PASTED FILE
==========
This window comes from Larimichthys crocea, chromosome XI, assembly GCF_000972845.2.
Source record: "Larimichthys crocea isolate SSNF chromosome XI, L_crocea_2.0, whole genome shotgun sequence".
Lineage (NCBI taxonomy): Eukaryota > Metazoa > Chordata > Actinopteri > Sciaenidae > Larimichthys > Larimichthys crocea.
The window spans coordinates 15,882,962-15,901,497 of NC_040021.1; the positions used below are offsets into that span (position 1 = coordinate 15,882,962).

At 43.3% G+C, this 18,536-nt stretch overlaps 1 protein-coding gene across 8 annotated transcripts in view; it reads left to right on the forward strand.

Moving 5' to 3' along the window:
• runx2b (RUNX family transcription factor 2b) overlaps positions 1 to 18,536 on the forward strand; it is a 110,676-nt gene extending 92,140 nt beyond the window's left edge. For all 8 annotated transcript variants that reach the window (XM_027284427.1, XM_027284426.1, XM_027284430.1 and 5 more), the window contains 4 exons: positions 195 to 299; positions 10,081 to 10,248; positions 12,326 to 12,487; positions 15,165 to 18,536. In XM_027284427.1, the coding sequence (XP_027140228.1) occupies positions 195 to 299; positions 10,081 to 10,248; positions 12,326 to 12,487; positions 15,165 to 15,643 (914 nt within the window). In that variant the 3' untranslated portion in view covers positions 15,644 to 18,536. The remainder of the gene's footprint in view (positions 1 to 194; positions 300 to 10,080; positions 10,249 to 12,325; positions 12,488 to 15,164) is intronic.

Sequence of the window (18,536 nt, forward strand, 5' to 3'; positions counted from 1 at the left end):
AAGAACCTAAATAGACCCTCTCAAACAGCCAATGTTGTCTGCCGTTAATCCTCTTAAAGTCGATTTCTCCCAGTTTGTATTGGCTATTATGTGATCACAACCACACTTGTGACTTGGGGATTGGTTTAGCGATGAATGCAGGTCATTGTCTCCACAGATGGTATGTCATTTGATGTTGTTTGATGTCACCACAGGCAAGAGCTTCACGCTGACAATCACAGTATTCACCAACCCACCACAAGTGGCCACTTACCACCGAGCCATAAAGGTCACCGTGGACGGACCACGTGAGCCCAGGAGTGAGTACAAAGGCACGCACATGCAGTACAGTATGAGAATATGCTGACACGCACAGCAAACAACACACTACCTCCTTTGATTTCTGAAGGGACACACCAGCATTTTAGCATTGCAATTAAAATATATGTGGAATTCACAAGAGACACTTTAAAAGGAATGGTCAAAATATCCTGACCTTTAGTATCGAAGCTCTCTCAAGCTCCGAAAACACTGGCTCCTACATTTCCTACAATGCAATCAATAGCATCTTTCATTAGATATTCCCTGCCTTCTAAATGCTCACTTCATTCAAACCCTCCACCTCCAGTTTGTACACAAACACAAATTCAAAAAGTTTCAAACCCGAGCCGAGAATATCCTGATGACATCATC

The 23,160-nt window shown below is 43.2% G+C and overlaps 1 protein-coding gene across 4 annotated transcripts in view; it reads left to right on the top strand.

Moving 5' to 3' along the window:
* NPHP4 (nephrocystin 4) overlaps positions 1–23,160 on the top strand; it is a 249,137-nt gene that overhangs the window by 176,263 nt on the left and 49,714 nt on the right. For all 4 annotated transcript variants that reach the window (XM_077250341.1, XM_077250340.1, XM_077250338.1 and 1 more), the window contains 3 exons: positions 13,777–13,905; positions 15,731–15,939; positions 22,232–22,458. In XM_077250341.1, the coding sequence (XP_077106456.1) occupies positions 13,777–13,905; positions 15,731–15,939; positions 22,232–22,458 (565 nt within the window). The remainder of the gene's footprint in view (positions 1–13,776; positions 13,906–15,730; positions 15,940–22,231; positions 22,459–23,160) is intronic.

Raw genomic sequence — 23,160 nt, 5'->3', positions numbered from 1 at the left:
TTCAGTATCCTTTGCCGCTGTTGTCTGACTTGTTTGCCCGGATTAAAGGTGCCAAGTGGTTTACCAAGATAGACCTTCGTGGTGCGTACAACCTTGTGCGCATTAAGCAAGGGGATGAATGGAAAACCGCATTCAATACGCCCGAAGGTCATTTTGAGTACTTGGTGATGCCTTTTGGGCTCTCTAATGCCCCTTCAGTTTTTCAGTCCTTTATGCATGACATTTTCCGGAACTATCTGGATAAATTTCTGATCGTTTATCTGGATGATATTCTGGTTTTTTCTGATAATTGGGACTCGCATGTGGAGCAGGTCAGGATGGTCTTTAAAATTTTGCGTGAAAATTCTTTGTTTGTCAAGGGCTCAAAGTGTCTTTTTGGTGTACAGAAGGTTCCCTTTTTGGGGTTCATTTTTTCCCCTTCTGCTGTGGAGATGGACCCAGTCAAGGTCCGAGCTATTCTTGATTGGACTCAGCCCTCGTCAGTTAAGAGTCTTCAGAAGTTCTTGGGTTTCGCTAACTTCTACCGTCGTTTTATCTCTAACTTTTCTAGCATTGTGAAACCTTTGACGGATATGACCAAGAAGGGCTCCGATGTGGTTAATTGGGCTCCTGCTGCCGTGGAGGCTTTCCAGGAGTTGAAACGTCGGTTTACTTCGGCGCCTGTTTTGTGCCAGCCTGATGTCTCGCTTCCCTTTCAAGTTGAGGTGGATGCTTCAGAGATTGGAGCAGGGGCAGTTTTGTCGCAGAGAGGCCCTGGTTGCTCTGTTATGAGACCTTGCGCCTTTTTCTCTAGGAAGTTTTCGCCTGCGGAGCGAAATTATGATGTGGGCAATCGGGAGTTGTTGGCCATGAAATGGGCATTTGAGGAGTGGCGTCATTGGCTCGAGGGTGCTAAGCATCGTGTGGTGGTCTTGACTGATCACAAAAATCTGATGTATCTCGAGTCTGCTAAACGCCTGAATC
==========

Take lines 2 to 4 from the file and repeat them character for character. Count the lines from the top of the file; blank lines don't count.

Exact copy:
Source record: "Larimichthys crocea isolate SSNF chromosome XI, L_crocea_2.0, whole genome shotgun sequence".
Lineage (NCBI taxonomy): Eukaryota > Metazoa > Chordata > Actinopteri > Sciaenidae > Larimichthys > Larimichthys crocea.
The window spans coordinates 15,882,962-15,901,497 of NC_040021.1; the positions used below are offsets into that span (position 1 = coordinate 15,882,962).